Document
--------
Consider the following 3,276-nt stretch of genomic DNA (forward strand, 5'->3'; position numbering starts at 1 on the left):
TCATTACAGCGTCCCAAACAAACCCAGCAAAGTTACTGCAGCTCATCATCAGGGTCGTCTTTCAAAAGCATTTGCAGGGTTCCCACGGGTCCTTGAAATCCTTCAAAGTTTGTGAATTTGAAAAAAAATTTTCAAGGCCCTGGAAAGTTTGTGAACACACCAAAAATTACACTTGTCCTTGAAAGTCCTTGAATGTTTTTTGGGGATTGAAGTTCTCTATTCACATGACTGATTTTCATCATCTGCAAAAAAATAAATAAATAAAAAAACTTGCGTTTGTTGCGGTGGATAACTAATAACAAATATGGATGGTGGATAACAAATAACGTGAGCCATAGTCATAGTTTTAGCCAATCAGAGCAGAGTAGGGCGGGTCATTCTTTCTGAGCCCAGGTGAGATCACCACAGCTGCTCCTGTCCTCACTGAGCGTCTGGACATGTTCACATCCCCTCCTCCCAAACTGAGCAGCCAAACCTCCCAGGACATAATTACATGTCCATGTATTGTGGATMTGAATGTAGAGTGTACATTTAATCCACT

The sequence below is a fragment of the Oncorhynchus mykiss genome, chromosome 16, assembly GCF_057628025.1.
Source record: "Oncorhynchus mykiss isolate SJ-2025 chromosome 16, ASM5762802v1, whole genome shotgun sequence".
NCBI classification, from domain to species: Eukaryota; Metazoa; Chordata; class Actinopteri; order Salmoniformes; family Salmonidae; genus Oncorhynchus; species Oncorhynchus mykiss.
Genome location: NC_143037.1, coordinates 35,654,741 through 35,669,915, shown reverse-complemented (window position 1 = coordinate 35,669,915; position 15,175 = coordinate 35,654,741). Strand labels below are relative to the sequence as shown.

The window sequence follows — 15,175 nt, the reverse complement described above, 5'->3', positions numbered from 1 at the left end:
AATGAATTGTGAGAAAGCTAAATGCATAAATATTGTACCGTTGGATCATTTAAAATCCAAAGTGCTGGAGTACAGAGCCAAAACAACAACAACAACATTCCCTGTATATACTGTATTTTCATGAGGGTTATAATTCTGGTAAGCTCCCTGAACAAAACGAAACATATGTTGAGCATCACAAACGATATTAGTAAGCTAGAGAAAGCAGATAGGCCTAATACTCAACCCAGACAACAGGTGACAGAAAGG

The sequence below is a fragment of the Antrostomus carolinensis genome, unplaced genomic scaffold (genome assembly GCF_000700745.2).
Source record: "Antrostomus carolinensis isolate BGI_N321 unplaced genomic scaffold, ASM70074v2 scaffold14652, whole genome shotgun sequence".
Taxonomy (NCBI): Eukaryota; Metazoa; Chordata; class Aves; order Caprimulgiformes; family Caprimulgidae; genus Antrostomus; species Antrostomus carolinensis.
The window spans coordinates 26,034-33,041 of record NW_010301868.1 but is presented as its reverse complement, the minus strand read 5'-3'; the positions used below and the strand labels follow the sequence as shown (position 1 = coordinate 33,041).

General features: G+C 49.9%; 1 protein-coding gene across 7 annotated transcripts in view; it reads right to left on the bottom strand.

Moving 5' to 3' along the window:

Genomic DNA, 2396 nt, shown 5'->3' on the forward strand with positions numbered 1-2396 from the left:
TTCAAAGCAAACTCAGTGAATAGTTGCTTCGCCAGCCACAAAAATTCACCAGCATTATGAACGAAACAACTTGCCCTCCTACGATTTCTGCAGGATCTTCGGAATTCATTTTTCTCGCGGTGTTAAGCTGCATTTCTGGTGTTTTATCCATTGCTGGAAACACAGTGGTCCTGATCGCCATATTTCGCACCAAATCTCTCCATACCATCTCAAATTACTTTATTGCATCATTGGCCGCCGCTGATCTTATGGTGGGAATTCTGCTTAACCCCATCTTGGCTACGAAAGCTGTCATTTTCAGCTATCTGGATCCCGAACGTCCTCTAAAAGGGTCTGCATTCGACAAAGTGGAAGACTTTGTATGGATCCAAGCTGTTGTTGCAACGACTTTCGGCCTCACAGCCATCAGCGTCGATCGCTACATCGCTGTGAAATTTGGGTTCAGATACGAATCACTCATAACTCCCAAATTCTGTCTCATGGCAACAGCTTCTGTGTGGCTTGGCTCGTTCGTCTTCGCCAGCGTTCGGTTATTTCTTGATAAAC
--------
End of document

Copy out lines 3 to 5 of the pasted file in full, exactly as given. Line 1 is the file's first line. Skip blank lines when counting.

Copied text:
The sequence below is a fragment of the Oncorhynchus mykiss genome, chromosome 16, assembly GCF_057628025.1.
Source record: "Oncorhynchus mykiss isolate SJ-2025 chromosome 16, ASM5762802v1, whole genome shotgun sequence".
NCBI classification, from domain to species: Eukaryota; Metazoa; Chordata; class Actinopteri; order Salmoniformes; family Salmonidae; genus Oncorhynchus; species Oncorhynchus mykiss.